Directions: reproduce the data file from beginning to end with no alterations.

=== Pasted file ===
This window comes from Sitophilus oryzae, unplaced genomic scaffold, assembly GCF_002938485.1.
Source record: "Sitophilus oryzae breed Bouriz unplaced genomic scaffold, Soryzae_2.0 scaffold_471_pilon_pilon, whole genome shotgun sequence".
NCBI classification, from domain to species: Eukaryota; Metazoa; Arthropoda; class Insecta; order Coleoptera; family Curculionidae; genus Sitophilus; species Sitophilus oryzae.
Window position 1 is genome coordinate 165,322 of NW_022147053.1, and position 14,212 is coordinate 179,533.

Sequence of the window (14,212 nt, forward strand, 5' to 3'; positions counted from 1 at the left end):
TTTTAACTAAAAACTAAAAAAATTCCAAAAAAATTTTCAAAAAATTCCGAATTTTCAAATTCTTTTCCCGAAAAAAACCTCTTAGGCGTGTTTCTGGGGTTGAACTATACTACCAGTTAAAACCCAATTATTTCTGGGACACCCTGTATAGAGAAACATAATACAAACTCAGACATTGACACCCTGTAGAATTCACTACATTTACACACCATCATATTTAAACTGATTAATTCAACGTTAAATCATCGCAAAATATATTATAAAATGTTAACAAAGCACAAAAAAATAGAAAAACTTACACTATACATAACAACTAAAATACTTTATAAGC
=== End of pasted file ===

This window comes from Sitophilus oryzae, unplaced genomic scaffold, assembly GCF_002938485.1.
Source record: "Sitophilus oryzae breed Bouriz unplaced genomic scaffold, Soryzae_2.0 scaffold_471_pilon_pilon, whole genome shotgun sequence".
NCBI classification, from domain to species: Eukaryota; Metazoa; Arthropoda; class Insecta; order Coleoptera; family Curculionidae; genus Sitophilus; species Sitophilus oryzae.
Window position 1 is genome coordinate 165,322 of NW_022147053.1, and position 14,212 is coordinate 179,533.

Sequence of the window (14,212 nt, forward strand, 5' to 3'; positions counted from 1 at the left end):
TTTTAACTAAAAACTAAAAAAATTCCAAAAAAATTTTCAAAAAATTCCGAATTTTCAAATTCTTTTCCCGAAAAAAACCTCTTAGGCGTGTTTCTGGGGTTGAACTATACTACCAGTTAAAACCCAATTATTTCTGGGACACCCTGTATAGAGAAACATAATACAAACTCAGACATTGACACCCTGTAGAATTCACTACATTTACACACCATCATATTTAAACTGATTAATTCAACGTTAAATCATCGCAAAATATATTATAAAATGTTAACAAAGCACAAAAAAATAGAAAAACTTACACTATACATAACAACTAAAATACTTTATAAGC